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« Will the Federal Government ever catch up? | Main | The line between disorder and order lies in logistics. »

Simple logic says we may have a complex problem on the way.

By Steve Geary | 12/09/2017 | 4:58 PM

We spend a lot of time doing supply chain analysis, identifying key indicators, and then developing plans based on the picture those indicators paint.

Consider, as of December 9:

  • For the first time in over a decade, the US Navy has seven of its eleven aircraft carrier fleets at sea.
  • Of the seven, five are in the Pacific.
  • Of the five in the Pacific, three are in the Western Pacific.
  • Korea sits between the Yellow Sea and the Sea of Japan, which are in the Western Pacific.
  • The three in the Western Pacific are fully staffed, fully equipped, and combat ready.
  • The carriers in the Western Pacific have full air wings, including F-35’s, and combat ready carrier escorts.

Forget the talking heads on the evening news. Instead of listening to what they are saying, look at what the Navy is doing.  Read a map.  Apply some simple logic.

Readiness is everything in the military.  It sure looks like the logisticians have the pieces in place to go into battle with North Korea.  That’s what a military logistician means when talking about readiness.  And there are four other carrier groups in place around the world in the event that somebody else – the names Putin and Erdoğan come to mind – sense an opportunity for mischief.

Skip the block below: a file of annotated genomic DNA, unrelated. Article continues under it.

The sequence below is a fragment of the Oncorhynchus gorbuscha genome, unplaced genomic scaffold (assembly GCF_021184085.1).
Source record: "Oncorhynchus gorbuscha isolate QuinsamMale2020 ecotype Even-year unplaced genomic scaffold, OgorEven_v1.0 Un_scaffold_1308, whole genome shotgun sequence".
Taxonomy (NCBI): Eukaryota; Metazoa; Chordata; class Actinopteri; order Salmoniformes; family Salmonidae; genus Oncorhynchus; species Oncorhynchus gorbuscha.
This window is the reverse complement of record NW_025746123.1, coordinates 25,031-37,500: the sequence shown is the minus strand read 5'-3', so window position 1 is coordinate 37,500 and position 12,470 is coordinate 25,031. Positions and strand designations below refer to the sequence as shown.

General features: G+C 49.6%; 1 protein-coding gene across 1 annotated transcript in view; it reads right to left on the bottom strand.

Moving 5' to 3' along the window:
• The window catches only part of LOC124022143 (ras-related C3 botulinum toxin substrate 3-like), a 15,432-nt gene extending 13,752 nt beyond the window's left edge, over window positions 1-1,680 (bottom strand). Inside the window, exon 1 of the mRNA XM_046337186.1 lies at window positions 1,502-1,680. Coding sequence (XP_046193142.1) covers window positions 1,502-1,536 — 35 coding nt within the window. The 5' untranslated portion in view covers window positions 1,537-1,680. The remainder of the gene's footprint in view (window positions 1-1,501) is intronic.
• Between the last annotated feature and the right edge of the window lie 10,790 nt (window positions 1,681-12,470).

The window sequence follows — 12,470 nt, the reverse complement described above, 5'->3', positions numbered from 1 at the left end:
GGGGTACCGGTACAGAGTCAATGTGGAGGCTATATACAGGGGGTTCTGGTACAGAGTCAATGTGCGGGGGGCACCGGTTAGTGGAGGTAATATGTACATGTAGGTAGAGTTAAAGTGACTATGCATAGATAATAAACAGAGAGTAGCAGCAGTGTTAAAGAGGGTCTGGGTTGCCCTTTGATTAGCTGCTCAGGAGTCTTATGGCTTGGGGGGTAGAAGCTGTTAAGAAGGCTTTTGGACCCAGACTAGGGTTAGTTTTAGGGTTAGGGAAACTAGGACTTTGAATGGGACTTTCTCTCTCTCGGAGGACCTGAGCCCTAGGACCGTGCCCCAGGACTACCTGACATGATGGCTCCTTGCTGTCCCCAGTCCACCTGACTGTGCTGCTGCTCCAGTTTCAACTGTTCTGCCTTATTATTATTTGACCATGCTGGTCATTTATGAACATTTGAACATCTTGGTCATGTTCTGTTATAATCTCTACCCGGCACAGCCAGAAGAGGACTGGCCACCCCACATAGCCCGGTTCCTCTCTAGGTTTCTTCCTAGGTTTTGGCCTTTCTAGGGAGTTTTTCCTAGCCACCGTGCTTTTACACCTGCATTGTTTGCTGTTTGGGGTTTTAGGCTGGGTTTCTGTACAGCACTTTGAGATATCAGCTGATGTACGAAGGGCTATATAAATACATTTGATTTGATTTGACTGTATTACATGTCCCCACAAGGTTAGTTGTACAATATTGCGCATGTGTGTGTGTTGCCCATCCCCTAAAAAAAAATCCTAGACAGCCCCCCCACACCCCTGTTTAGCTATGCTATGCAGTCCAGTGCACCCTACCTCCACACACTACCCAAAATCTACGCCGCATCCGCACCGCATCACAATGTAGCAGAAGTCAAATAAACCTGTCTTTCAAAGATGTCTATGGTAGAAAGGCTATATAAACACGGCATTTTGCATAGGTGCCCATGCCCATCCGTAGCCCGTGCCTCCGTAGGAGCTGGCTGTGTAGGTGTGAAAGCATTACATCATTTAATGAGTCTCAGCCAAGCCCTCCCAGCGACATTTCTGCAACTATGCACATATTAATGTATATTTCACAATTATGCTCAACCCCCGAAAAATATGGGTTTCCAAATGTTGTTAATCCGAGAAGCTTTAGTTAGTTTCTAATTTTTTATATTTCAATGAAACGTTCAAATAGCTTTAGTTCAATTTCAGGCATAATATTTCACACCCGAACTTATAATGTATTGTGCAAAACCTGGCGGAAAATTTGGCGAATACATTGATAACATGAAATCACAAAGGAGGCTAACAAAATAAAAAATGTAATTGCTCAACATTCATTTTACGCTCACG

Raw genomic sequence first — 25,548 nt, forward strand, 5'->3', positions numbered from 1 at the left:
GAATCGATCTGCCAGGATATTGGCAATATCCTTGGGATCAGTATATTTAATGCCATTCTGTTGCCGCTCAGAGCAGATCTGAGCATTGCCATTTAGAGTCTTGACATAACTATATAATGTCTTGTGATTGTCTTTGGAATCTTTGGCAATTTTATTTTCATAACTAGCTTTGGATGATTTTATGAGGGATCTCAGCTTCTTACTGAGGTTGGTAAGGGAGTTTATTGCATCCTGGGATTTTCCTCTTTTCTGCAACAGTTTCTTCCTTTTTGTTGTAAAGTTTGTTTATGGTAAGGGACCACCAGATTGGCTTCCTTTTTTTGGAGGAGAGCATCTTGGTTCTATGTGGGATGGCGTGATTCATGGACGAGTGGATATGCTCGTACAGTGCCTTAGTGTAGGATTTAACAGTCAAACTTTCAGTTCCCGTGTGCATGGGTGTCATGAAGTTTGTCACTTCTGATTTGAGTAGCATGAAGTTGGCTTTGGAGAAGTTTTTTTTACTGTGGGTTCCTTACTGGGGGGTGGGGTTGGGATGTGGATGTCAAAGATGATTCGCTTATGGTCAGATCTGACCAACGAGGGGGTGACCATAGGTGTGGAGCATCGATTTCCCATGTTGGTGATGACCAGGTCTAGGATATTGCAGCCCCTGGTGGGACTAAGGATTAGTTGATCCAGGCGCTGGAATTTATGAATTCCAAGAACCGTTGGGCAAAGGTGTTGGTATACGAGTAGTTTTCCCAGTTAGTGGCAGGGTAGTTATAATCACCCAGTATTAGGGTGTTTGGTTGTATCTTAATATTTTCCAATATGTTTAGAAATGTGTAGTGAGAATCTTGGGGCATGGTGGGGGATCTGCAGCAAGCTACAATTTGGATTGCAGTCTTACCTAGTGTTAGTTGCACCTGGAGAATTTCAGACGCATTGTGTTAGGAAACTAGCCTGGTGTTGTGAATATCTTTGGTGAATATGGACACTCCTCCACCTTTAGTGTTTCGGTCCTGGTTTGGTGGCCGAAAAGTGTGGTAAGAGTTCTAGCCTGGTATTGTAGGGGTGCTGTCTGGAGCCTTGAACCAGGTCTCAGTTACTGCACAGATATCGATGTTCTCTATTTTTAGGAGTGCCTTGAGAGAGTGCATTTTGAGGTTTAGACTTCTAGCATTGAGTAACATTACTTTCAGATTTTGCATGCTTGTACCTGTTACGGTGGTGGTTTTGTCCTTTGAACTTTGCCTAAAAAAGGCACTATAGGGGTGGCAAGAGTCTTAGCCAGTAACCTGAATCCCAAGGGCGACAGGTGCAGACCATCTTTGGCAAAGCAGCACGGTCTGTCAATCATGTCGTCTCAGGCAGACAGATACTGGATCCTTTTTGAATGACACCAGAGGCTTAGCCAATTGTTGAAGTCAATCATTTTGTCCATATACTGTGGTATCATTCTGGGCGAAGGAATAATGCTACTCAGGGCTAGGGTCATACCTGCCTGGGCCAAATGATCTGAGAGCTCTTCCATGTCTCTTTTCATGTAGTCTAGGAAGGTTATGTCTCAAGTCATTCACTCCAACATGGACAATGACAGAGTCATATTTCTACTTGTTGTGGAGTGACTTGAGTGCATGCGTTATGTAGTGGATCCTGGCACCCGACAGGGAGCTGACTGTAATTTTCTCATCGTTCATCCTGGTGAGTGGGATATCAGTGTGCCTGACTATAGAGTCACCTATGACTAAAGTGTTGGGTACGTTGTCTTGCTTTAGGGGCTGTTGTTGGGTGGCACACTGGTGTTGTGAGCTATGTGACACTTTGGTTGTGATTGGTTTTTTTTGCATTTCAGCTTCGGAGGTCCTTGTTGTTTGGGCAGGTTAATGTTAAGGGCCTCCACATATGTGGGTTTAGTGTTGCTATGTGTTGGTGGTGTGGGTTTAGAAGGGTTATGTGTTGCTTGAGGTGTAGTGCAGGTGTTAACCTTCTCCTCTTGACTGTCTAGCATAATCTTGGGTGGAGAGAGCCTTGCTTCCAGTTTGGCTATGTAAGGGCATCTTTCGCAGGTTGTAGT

Are commercial logisticians also ready if the curtain goes up?  Many of us rely on logistics connections with China, or elsewhere in Southeast Asia.  Do you have a contingency plan if things take a nasty turn?

Sometimes life is about having Plan B ready to go.  Look across your supply chain, one, two, even three tiers way.  Look back to your suppliers, and forward to your customers.  Check out your safety stock levels, your alternate sources of supply, and your backlogs.

Are you vulnerable?

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About Steve Geary

Steve Geary

Steve Geary is an adjunct faculty member at the University of Tennessee's College of Business Administration, and is on the faculty at The Gordon Institute at Tufts University, where he teaches supply chain management. He is the President of the Supply Chain Visions family of companies, and Chief Operating Officer at ROSE Solutions, consultancies that work across the government sector. Steve is a contributing editor at DC Velocity, and editor-at-large for CSCMP's Supply Chain Quarterly. He is listed in Who's Who in America, Who's Who in the World, Who's Who in Science and Engineering, and Who's Who in Executives and Professionals. In November of 2007, Steve was recognized for "Selfless Service to Our Nation and the People of Iraq" by the Deputy Secretary of Defense.



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